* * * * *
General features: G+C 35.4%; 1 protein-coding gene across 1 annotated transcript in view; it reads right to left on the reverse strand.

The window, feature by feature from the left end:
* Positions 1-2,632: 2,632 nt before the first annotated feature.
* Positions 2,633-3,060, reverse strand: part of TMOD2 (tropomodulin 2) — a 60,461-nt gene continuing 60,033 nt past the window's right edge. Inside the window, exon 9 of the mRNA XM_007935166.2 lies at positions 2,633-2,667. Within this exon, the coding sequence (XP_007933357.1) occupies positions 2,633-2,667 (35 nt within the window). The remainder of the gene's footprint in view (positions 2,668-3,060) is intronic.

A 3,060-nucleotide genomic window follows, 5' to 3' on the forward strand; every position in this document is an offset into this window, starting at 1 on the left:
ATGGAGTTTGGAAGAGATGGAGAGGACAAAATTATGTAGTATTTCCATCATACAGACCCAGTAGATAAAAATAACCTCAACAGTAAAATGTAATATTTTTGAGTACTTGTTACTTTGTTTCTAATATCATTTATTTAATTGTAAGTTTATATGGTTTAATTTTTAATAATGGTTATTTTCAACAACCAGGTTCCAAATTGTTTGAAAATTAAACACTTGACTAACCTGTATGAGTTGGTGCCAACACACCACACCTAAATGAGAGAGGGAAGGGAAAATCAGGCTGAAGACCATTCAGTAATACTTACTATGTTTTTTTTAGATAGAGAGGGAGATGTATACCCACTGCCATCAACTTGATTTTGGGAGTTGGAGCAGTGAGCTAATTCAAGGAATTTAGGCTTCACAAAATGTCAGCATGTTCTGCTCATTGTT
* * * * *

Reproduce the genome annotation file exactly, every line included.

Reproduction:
General features: G+C 35.4%; 1 protein-coding gene across 1 annotated transcript in view; it reads right to left on the reverse strand.

The window, feature by feature from the left end:
* Positions 1-2,632: 2,632 nt before the first annotated feature.
* Positions 2,633-3,060, reverse strand: part of TMOD2 (tropomodulin 2) — a 60,461-nt gene continuing 60,033 nt past the window's right edge. Inside the window, exon 9 of the mRNA XM_007935166.2 lies at positions 2,633-2,667. Within this exon, the coding sequence (XP_007933357.1) occupies positions 2,633-2,667 (35 nt within the window). The remainder of the gene's footprint in view (positions 2,668-3,060) is intronic.

A 3,060-nucleotide genomic window follows, 5' to 3' on the forward strand; every position in this document is an offset into this window, starting at 1 on the left:
ATGGAGTTTGGAAGAGATGGAGAGGACAAAATTATGTAGTATTTCCATCATACAGACCCAGTAGATAAAAATAACCTCAACAGTAAAATGTAATATTTTTGAGTACTTGTTACTTTGTTTCTAATATCATTTATTTAATTGTAAGTTTATATGGTTTAATTTTTAATAATGGTTATTTTCAACAACCAGGTTCCAAATTGTTTGAAAATTAAACACTTGACTAACCTGTATGAGTTGGTGCCAACACACCACACCTAAATGAGAGAGGGAAGGGAAAATCAGGCTGAAGACCATTCAGTAATACTTACTATGTTTTTTTTAGATAGAGAGGGAGATGTATACCCACTGCCATCAACTTGATTTTGGGAGTTGGAGCAGTGAGCTAATTCAAGGAATTTAGGCTTCACAAAATGTCAGCATGTTCTGCTCATTGTT